Toby Feltwell: Like everyone else in fashion we’re always just trying to make clothes for now. But we tend to work by trying to understand now and then then hopefully arriving at clothes by accident. So, this time we couldn’t help but be influenced by the feeling that the political and economic framework for organising society is open for discussion again, when until recently it was a closed book for the majority of society. With that in mind we look for clues in all of our usual areas of interest: films, magazines, book, records…

Any in particular?

Toby Feltwell: A book called The Invention of Morel has influenced us for a couple of seasons. It’s a little novel that was first published in 1940 and is about a guy who gets in a little boat and goes to a desert island. He’s been living there for a couple of months and all of a sudden people just appear in the night – they’re all wearing fancy dinner clothes. But it turns out that they're not actually there, they’re actually a recording of a party that happened ten years earlier on the island and the guy who threw the party in the circus discovered a way of recording their physical identities, just playing on a loop. It’s a shock because it's written in the 1940s but there’s loads of new parallels in the way that we live now; that makes quite an interesting juxtaposition. So that was one reference...

And what did you mean when you said you’re “trying to make clothes for now”?

Toby Feltwell: At its most basic, it’s trying to work out a context for these clothes. In some cases, designers aren’t really bothered about what happens beyond the workstation. The show is the end product. But we’re interested in how they fit into the world, the context, how they change, the way the city looks when they start appearing on the street.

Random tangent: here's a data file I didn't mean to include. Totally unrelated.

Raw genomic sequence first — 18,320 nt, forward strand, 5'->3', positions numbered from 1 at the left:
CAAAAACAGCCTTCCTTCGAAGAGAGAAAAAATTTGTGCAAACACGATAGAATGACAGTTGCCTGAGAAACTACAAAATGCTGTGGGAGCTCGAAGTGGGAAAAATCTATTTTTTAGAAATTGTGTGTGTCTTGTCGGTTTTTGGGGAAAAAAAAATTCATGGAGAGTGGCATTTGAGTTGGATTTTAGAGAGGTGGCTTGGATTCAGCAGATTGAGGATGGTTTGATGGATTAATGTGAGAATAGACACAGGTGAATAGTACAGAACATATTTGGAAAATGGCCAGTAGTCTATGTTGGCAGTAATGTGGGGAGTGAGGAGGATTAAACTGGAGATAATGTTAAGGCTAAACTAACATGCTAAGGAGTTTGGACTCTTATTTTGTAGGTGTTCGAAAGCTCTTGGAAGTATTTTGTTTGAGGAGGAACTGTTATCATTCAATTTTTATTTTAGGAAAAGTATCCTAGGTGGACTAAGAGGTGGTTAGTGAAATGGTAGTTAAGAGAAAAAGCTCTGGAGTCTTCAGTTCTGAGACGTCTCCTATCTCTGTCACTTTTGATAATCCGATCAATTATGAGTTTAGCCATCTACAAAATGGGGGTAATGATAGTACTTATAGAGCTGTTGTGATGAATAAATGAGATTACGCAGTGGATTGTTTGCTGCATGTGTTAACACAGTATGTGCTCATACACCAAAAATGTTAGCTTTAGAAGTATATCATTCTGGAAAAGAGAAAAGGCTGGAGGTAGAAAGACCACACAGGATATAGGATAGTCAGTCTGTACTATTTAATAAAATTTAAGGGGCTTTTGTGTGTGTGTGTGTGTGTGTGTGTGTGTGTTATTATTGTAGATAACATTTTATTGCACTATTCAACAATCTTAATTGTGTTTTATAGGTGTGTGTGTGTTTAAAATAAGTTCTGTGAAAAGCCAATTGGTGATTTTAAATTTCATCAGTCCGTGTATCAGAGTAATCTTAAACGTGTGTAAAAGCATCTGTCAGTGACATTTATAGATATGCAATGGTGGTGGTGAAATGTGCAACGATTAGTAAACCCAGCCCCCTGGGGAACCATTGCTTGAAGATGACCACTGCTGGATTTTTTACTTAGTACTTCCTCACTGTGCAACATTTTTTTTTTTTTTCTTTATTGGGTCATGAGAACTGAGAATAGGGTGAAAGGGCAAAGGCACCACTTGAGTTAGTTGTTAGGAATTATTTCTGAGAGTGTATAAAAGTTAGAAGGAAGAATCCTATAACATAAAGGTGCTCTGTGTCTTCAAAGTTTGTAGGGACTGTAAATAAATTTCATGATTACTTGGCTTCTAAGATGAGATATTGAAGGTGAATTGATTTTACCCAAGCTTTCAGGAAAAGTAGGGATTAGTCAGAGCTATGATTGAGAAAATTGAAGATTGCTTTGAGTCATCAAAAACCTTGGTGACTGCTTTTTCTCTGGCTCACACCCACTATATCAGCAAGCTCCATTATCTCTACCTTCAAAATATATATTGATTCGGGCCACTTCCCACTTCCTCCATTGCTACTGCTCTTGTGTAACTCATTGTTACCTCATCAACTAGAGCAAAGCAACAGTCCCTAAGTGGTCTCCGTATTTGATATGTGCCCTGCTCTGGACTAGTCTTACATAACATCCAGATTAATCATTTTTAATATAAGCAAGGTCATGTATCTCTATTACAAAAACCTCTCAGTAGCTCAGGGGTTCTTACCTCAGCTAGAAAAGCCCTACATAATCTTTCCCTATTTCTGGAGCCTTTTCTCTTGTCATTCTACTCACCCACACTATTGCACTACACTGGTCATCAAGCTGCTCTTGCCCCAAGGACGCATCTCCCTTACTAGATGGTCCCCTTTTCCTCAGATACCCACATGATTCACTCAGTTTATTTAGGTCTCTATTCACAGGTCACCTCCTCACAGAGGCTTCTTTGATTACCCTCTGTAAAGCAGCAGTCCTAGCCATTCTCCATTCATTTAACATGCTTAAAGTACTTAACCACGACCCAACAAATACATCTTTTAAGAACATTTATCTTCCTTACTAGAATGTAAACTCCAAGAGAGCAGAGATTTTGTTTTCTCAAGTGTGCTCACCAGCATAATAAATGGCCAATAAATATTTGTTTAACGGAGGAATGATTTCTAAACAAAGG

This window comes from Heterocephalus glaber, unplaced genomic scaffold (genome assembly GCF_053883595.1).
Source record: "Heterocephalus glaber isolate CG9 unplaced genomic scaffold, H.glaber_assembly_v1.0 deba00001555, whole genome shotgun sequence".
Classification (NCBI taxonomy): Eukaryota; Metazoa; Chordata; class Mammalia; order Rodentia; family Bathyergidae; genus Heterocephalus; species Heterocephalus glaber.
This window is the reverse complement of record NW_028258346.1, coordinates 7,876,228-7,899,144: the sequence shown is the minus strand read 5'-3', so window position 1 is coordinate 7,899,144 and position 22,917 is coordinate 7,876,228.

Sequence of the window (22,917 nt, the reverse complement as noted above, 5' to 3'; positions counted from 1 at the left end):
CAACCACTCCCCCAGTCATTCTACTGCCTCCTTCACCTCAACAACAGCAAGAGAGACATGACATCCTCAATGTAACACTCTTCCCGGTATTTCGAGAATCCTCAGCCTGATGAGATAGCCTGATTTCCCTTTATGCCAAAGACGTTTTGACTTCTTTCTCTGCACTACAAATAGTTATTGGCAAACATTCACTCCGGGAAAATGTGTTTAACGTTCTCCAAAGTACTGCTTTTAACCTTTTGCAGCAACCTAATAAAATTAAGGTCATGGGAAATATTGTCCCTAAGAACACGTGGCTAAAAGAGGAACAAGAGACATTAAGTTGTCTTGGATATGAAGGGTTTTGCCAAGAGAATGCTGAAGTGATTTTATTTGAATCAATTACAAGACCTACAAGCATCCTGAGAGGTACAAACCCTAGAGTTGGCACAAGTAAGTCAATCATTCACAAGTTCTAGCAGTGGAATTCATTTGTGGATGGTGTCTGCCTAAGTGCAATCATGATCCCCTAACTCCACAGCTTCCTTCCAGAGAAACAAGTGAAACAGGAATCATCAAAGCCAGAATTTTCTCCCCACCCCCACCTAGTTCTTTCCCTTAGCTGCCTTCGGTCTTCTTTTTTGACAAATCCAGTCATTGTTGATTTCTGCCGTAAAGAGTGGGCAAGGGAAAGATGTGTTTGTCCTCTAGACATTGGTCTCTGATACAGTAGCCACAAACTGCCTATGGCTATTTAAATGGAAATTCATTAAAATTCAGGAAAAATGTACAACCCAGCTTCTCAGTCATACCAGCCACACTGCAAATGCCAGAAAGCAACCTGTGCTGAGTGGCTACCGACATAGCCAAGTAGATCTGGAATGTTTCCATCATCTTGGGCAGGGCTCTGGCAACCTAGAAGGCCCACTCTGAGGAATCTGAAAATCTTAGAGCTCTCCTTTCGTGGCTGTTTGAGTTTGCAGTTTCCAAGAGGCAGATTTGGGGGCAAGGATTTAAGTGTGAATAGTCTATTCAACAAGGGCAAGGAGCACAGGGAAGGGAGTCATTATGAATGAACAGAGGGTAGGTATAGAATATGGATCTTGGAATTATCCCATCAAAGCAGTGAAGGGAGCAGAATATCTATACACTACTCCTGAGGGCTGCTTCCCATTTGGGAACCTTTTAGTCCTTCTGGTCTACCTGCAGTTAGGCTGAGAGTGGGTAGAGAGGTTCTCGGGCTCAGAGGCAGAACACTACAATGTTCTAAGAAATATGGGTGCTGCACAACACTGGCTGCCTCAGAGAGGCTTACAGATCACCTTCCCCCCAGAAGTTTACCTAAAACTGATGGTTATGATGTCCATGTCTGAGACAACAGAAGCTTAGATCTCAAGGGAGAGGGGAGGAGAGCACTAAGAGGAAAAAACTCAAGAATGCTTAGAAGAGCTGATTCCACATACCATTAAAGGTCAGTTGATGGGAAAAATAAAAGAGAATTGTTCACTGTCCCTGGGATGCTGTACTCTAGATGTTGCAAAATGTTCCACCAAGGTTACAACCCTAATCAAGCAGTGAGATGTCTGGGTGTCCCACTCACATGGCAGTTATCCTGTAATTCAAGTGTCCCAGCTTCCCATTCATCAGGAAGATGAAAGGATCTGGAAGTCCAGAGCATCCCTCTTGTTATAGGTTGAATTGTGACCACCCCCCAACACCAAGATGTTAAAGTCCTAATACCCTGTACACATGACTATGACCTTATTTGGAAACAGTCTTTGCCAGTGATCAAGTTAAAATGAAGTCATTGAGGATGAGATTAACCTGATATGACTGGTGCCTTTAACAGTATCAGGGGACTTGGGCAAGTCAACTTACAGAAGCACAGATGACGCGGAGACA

What do you think of the term ‘streetwear’? Would you use it to describe C.E.?

Toby Feltwell: In some contexts, streetwear is just a negative description meaning not proper or real fashion. If we cared about being accepted by the fashion establishment and nominated for awards and so on, we should either be terribly offended at our brand being called streetwear and try to deny it by demonstrating our proper fashion credentials. Or, we should make a defense of what we do as streetwear in some way (“youth!”, “vitality!”, “authenticity!” etc etc) that would appeal to the fashion judges. A combination of the two approaches is also possible, it seems. 

“We’re interested in how they fit into the world, the context, how they change, the way the city looks when they start appearing on the street” – Toby Feltwell

We don’t care, though... It would be extremely masochistic to force our way into some snobbish club that would never want us to be members and which we wouldn’t care to be members of anyway, other than to prove that we’re “just as good as them”. So if streetwear means, in a positive way, clothing from or for the street: that sounds ideal. We’re not interested in making clothes as an exercise in what can be done with clothing or for purely aesthetic or avant-garde reasons. We all like designers who do that well, but it isn’t what we want to do...

What do you make of the resurgence of grime music, and how does it relate to C.E.?

Toby Feltwell: I met Dizzee and Wiley when Dizzee was, like, 17, when it was all starting. We’ve always been interested in being involved in that world. I feel like now, yeah, it’s fun for us now because the music that’s being made now is somewhat a revival of what was being made in 2004, 2003, 2004, at the beginning of grime. We don’t have much direct contact with the scene but it’s nice to see your stuff being worn in videos.

While you’re stuff is worn by known people, you three – particularly Sk8thing – are famously enigmatic. Why is that?

Toby Feltwell: Sk8thing says it’s because he’s shy. It‘s (the concept of celebrity designers) also a bit, like, dull, isn’t it? Sometimes, it can be like a block, like a barrier, to wearing it yourself. It’s like so much of an extension of somebody’s personality that there's no room for the person that is supposed to be wearing it.

Photography/film Bafic; model Marcus Jefferson; assistants Raphaelle Moore, Adnan Pessa Shot at Protein Studio